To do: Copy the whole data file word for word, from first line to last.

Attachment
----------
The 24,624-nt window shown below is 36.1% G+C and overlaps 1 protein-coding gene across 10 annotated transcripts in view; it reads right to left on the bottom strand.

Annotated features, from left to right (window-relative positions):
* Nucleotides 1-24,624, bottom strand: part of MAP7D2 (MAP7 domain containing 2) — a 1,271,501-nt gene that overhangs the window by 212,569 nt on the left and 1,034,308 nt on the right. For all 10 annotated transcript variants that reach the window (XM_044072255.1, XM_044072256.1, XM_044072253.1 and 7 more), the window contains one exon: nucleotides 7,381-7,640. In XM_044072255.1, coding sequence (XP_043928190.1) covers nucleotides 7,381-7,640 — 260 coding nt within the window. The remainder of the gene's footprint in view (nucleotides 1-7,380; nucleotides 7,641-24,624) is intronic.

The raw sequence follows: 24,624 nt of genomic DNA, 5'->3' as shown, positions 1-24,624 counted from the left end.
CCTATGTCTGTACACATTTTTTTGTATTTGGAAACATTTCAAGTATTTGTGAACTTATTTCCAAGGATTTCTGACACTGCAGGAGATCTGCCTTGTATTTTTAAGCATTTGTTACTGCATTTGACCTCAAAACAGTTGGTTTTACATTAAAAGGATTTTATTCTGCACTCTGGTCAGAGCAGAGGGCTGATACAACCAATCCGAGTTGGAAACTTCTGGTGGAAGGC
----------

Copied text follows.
The 24,624-nt window shown below is 36.1% G+C and overlaps 1 protein-coding gene across 10 annotated transcripts in view; it reads right to left on the bottom strand.

Annotated features, from left to right (window-relative positions):
* Nucleotides 1-24,624, bottom strand: part of MAP7D2 (MAP7 domain containing 2) — a 1,271,501-nt gene that overhangs the window by 212,569 nt on the left and 1,034,308 nt on the right. For all 10 annotated transcript variants that reach the window (XM_044072255.1, XM_044072256.1, XM_044072253.1 and 7 more), the window contains one exon: nucleotides 7,381-7,640. In XM_044072255.1, coding sequence (XP_043928190.1) covers nucleotides 7,381-7,640 — 260 coding nt within the window. The remainder of the gene's footprint in view (nucleotides 1-7,380; nucleotides 7,641-24,624) is intronic.

The raw sequence follows: 24,624 nt of genomic DNA, 5'->3' as shown, positions 1-24,624 counted from the left end.
CCTATGTCTGTACACATTTTTTTGTATTTGGAAACATTTCAAGTATTTGTGAACTTATTTCCAAGGATTTCTGACACTGCAGGAGATCTGCCTTGTATTTTTAAGCATTTGTTACTGCATTTGACCTCAAAACAGTTGGTTTTACATTAAAAGGATTTTATTCTGCACTCTGGTCAGAGCAGAGGGCTGATACAACCAATCCGAGTTGGAAACTTCTGGTGGAAGGC